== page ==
Local Authorities (LAs) have a statutory duty to manage the supply of school places. But a report by the Local Government Association and the Department for Education (LGA/Dfe) in 2012 said LAs could find it difficult to fulfil their legal duty as more schools become academies. The challenges are these:
Ensuring a sufficient future supply of school places
1 Academies are their own admission authorities and are not obliged to expand in order to cater for a growth in the number of children locally.
2 Academies may require incentives to persuade them to accept more pupils. This would be “particularly problematic in view of the more tightly constrained capital budgets”.
3 Although free schools are viewed as one solution, the report found that “the very late notification” of some proposals was “counter-productive” and resulted in much “abortive work”. The report said that free schools were “often more related to the desire to meet parental choice than to ensure the provision of sufficient places at the right time and in the right place for the area”.
4 The process of finding an acceptable solution could be “both time-consuming and inefficient”.
Managing potential over-supply of school places
The ability of LAs to manage the number of school places locally is hampered by Government policy which encourages academy conversion and the establishment of free schools. This is because:
1 Academies can increase their size without consulting with LAs
2 Free schools can open without reference to LAs.
The report described two scenarios:
1 Where a Local Authority must manage the closure of a “poor” school when it becomes unviable because a better-performing school has expanded.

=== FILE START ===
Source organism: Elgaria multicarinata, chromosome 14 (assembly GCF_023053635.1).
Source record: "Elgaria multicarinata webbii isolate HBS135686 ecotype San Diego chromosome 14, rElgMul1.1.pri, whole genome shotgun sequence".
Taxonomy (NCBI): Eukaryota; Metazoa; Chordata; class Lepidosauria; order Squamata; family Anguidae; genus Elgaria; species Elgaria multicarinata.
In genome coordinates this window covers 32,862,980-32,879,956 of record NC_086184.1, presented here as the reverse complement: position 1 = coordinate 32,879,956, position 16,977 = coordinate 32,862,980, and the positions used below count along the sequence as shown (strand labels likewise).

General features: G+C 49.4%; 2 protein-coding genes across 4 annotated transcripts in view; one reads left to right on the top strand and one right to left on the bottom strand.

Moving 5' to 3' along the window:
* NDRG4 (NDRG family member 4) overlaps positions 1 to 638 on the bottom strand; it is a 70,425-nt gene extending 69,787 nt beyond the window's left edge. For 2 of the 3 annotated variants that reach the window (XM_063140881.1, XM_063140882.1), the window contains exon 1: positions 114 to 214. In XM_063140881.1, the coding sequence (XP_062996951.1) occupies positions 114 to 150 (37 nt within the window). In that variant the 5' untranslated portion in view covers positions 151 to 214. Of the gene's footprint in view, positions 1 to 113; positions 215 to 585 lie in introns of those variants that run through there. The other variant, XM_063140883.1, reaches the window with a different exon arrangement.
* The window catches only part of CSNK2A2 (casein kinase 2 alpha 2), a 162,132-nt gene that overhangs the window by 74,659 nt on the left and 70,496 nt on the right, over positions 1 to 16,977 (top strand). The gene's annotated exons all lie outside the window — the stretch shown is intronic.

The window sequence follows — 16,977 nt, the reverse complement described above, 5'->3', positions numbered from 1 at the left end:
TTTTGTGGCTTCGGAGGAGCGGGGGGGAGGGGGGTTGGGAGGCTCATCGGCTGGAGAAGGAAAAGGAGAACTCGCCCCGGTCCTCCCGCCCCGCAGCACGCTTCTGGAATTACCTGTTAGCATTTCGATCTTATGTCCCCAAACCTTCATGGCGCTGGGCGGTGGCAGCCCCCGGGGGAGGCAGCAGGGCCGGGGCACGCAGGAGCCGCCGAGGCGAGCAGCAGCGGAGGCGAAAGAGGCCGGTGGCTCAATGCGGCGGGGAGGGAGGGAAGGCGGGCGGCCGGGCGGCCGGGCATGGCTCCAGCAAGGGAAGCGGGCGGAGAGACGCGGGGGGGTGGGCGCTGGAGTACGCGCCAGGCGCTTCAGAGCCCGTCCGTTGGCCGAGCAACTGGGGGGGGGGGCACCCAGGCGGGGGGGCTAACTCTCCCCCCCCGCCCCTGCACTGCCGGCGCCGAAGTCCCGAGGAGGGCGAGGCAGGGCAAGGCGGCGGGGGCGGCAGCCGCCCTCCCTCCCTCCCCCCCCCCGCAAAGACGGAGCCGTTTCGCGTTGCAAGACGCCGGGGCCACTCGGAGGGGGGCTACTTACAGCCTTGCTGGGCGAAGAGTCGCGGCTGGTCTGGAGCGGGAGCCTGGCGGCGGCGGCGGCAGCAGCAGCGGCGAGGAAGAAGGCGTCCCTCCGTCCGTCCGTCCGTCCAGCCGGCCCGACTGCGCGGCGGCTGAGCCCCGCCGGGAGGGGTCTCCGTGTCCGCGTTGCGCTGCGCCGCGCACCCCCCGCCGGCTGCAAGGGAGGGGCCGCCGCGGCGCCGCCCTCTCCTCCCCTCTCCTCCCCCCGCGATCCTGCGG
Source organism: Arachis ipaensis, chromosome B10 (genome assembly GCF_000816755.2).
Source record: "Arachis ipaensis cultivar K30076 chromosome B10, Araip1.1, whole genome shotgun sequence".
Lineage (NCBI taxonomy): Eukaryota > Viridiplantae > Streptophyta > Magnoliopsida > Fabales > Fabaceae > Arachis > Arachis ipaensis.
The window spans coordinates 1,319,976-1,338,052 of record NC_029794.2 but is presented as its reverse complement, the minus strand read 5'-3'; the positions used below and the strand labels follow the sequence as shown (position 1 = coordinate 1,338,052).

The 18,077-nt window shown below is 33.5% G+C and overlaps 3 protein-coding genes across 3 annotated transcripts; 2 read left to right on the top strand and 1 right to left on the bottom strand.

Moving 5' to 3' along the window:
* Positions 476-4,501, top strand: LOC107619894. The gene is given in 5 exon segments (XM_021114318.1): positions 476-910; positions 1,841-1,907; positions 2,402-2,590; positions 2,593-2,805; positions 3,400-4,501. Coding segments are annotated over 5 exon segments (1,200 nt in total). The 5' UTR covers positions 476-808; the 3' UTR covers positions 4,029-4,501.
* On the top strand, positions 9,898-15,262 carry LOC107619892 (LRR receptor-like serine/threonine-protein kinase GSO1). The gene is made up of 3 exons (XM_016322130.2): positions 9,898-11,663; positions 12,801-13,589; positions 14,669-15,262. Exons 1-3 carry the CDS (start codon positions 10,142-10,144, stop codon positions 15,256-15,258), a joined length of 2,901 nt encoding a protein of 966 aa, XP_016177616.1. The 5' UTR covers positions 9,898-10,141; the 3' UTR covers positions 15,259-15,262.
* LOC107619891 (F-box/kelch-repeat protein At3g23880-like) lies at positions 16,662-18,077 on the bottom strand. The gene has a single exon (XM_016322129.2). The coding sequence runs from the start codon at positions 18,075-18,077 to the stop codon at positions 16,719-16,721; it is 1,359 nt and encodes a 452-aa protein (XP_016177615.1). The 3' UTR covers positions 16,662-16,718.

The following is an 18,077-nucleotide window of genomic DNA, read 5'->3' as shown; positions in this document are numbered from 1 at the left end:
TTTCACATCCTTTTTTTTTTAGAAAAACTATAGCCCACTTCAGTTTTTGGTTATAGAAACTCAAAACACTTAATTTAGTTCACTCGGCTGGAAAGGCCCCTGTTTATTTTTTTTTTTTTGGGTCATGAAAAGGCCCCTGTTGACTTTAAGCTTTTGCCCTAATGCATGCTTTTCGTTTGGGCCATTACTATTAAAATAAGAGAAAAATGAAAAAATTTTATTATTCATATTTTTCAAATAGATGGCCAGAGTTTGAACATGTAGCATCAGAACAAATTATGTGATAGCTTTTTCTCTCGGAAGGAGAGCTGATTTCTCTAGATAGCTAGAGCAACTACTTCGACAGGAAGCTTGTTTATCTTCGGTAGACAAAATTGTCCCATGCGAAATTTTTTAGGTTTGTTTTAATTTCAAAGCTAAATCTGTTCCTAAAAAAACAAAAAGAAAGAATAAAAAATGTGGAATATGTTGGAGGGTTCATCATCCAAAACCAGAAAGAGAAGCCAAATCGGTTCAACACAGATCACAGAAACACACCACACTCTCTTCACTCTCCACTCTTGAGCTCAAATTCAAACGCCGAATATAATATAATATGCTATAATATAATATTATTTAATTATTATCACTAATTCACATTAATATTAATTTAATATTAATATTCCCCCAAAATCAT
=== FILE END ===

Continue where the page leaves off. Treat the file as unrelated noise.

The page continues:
2 Where a Local Authority needs to respond to a situation where a well-performing school is put at risk because other schools have expanded.
Scenario One raised these questions:
1 How can LAs manage the smooth and speedy transition of pupils remaining in the “poor” school to places in other schools?
2 How can LAs work effectively with other schools, including academies, to find sufficient places for the displaced pupils especially when academies don’t have to take extra pupils?
3 What authority (LA or Department for Education) is responsible if the school threatened with closure is an academy or free school?
Scenario Two raised this question:
How can LAs deal with the possible closure of a school when this is not in the best interests of pupils or parents? This may happen where:
1 Pupil numbers in the area are static or declining.
2 Most parents send their children to local schools.
3 All local schools are good or better.
4 Where a rise in the number of selective places or in schools with a similar academic emphasis would narrow choice.
Both scenarios raised a further question: how would LAs respond to the possible closure of a school when school numbers are expected to rise in a few years time and the places available in the school threatened with closure would be needed? This is the problem faced by Lincolnshire County Council in February 2013. An Academy Trust wants to close a small rural secondary school and send the children to another of its academies in nearby Grantham. But the Council Leader says Grantham is a “growth area” and will need its secondary school places in 2020 when the extra primary pupils reach secondary school.
The report warned that in the autonomous system envisaged by the Government it would be schools not the LA which would decide “the future pattern of provision”.